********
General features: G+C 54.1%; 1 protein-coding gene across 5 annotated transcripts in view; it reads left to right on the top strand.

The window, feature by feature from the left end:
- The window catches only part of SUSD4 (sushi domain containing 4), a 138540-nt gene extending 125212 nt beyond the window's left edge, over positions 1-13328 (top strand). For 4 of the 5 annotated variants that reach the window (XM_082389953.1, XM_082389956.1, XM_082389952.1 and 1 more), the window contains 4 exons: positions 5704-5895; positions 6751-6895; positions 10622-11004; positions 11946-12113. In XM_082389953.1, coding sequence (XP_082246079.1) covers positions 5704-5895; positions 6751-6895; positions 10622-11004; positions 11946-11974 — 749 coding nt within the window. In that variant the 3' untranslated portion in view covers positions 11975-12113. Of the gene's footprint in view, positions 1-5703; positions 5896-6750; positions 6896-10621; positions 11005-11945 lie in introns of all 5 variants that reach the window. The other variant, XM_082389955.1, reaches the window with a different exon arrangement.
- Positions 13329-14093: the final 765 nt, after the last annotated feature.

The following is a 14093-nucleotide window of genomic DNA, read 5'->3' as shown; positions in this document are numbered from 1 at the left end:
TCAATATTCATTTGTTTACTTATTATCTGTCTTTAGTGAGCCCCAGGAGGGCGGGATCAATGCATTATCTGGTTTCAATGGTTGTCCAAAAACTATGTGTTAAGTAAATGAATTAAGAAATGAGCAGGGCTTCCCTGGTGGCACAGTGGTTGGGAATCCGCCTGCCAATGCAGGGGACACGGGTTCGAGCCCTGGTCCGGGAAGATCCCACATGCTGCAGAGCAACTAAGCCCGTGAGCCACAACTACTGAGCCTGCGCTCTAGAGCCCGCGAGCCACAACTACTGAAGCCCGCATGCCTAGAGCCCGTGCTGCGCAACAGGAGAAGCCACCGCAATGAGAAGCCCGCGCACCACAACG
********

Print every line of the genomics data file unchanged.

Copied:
General features: G+C 54.1%; 1 protein-coding gene across 5 annotated transcripts in view; it reads left to right on the top strand.

The window, feature by feature from the left end:
- The window catches only part of SUSD4 (sushi domain containing 4), a 138540-nt gene extending 125212 nt beyond the window's left edge, over positions 1-13328 (top strand). For 4 of the 5 annotated variants that reach the window (XM_082389953.1, XM_082389956.1, XM_082389952.1 and 1 more), the window contains 4 exons: positions 5704-5895; positions 6751-6895; positions 10622-11004; positions 11946-12113. In XM_082389953.1, coding sequence (XP_082246079.1) covers positions 5704-5895; positions 6751-6895; positions 10622-11004; positions 11946-11974 — 749 coding nt within the window. In that variant the 3' untranslated portion in view covers positions 11975-12113. Of the gene's footprint in view, positions 1-5703; positions 5896-6750; positions 6896-10621; positions 11005-11945 lie in introns of all 5 variants that reach the window. The other variant, XM_082389955.1, reaches the window with a different exon arrangement.
- Positions 13329-14093: the final 765 nt, after the last annotated feature.

The following is a 14093-nucleotide window of genomic DNA, read 5'->3' as shown; positions in this document are numbered from 1 at the left end:
TCAATATTCATTTGTTTACTTATTATCTGTCTTTAGTGAGCCCCAGGAGGGCGGGATCAATGCATTATCTGGTTTCAATGGTTGTCCAAAAACTATGTGTTAAGTAAATGAATTAAGAAATGAGCAGGGCTTCCCTGGTGGCACAGTGGTTGGGAATCCGCCTGCCAATGCAGGGGACACGGGTTCGAGCCCTGGTCCGGGAAGATCCCACATGCTGCAGAGCAACTAAGCCCGTGAGCCACAACTACTGAGCCTGCGCTCTAGAGCCCGCGAGCCACAACTACTGAAGCCCGCATGCCTAGAGCCCGTGCTGCGCAACAGGAGAAGCCACCGCAATGAGAAGCCCGCGCACCACAACG